Preservation order for R2.9m PE house

Rubin Crescent, Summerstrand
Picture: Google Maps

A Port Elizabeth woman stands to lose her R2.9-million house, which was allegedly bought with ill-gotten gains meant for the beleaguered Integrated Public Transport System (IPTS).

The Port Elizabeth High Court issued a preservation order yesterday for the Summerstrand house, owned by the daughter of alleged fraudster Andrea Wessels.

The property was bought in June 2014 for R2.5-million. It is now on the market for R2.9-million.

The house in Rubin Crescent is registered in the name of Dankovista (Pty) Ltd, a marketing company with its last registered address in Uitenhage.

The sole director of the firm is Wessels’s daughter, Rukaard Abrahams.

Abrahams has 14 days to oppose the preservation order.

Wessels and her co-accused – former EP Rugby president Cheeky Watson, former assistant director in the metro’s finance department Nadia Gerwel, former Laphum’ilanga Transport Services director Mandisi Mkasa and former Access Facilities and Leisure Management chief executive Stephan Pretorius – face charges of fraud and money laundering relating to the IPTS.

The preservation order is related to an allegedly unlawful cash transfer – made on June 10 2014 – of R9 895 838.40 allegedly paid from IPTS funds to project management company Heerkos Projects CC.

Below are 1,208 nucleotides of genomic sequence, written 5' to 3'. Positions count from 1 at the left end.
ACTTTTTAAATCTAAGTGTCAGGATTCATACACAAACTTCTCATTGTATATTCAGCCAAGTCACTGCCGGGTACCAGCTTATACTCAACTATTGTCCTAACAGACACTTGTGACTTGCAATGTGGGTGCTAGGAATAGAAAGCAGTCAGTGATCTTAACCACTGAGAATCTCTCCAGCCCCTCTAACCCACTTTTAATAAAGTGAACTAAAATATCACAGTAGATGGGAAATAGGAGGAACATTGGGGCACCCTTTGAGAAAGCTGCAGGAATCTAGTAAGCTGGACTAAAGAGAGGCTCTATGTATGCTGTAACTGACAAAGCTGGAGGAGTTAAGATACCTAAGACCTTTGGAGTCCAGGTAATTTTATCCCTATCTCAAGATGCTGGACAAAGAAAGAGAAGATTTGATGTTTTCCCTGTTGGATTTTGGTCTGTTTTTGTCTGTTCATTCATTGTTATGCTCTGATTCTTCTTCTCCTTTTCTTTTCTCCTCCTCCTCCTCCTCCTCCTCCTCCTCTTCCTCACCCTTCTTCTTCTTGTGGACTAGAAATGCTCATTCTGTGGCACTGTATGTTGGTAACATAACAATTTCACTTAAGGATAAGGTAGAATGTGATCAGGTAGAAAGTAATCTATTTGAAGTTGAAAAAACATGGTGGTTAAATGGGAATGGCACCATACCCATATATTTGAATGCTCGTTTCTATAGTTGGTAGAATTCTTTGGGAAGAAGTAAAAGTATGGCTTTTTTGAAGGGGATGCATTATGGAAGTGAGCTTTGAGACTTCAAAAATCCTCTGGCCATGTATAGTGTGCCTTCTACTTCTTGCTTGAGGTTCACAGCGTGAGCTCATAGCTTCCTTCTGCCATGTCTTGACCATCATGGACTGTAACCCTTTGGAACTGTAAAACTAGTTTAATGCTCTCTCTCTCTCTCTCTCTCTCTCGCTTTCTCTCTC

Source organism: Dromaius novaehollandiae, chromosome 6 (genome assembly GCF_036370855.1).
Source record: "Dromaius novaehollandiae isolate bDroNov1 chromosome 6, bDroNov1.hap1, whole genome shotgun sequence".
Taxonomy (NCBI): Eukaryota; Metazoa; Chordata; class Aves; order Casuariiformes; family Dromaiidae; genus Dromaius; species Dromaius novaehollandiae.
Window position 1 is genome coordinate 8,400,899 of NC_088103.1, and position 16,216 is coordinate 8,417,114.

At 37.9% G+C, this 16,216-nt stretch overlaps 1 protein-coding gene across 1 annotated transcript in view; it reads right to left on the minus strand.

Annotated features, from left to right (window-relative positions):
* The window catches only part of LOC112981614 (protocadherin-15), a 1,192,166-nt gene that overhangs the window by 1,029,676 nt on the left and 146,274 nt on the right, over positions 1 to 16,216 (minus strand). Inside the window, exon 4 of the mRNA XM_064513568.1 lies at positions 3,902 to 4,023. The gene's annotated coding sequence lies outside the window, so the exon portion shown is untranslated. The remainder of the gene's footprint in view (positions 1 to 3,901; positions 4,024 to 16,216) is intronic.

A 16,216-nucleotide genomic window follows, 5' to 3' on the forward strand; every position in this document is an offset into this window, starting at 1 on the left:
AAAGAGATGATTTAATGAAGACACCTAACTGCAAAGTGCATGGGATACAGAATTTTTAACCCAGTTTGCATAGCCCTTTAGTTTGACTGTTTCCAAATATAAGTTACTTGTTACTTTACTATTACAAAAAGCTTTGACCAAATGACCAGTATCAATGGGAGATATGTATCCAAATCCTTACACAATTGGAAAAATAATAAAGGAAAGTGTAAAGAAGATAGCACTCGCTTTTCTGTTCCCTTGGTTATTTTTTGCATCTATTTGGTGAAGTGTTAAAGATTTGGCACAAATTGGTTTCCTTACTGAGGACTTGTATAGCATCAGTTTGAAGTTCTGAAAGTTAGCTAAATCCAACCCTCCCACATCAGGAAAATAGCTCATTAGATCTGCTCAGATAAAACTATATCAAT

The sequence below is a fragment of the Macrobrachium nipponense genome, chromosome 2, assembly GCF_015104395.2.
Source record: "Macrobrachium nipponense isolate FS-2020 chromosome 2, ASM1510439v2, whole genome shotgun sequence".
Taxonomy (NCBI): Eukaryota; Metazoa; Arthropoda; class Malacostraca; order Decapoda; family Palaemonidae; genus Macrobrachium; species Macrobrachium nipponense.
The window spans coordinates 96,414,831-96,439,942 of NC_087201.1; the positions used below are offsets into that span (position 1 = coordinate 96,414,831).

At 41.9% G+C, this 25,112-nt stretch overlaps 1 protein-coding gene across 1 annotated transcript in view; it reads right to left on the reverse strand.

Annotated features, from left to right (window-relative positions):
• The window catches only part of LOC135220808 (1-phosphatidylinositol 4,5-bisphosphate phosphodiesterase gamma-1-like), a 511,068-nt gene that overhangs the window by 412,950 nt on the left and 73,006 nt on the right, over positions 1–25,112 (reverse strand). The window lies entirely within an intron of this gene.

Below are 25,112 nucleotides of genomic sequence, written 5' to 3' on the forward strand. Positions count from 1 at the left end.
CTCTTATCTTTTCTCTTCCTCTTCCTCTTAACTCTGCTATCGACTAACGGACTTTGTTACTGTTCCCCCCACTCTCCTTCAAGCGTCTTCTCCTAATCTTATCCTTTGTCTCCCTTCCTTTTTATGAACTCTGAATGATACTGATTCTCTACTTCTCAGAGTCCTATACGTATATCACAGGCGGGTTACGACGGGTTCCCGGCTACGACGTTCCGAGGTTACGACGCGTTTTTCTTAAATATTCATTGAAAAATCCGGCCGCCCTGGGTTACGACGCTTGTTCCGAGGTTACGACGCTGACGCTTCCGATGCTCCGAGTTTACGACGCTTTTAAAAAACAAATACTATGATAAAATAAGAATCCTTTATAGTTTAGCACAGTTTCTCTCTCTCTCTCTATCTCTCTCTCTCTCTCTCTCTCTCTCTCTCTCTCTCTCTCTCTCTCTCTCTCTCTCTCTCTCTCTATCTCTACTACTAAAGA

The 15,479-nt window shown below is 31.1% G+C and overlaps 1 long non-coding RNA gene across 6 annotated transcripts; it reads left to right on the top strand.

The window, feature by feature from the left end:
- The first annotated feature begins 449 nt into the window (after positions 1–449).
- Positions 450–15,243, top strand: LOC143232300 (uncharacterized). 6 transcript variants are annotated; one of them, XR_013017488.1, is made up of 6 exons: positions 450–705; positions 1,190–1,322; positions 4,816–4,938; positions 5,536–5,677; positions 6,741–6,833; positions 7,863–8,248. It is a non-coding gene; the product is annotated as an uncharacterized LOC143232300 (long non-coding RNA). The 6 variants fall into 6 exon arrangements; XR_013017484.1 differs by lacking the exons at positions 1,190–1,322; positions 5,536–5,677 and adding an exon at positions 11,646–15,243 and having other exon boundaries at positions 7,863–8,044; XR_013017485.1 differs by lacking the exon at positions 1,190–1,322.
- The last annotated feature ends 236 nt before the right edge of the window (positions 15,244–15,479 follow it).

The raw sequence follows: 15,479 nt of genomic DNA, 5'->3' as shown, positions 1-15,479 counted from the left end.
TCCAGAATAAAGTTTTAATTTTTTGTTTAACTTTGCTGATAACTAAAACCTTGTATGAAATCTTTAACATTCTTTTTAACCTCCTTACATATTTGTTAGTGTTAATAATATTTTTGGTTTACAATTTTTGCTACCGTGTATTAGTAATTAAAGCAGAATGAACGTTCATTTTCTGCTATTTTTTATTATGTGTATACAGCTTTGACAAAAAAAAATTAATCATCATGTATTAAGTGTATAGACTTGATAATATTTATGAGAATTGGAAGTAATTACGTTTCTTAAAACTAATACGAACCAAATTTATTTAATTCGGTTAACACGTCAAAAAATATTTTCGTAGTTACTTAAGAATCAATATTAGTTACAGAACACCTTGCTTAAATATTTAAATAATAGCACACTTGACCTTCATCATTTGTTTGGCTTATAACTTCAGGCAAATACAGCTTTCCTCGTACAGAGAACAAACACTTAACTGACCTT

In 2014, Heerkos submitted an invoice to the municipality for the development of an internet-based tender management system.

The municipality had never received the system, NPA regional spokesman Tsepo Ndwalaza said yesterday.

“IPTS funds were used to settle this invoice although there was never a budget for it, nor did it fall within the IPTS purpose,” he said.

From there, R7-million had been transferred to Dankovista’s bank account, of which R2.5-million was then transferred to the trust account of DTS Attorneys and used to buy the Rubin Crescent property in October 2014, Ndwalaza said.

Yesterday’s preservation order was not the first time the property had been attached.

Last year, it was “frozen” because of an amount of R289 030 Abrahams had received from Wessels.

“The R289 030 emanated from the IPTS funds and Abrahams paid it back, with interest, and applied for the release of the property to sell it,” Ndwalaza said.

The property has been on the market ever since.

“Dankovista and Abrahams will be given an opportunity to oppose the granting of the forfeiture order to the state,” Ndwalaza said.

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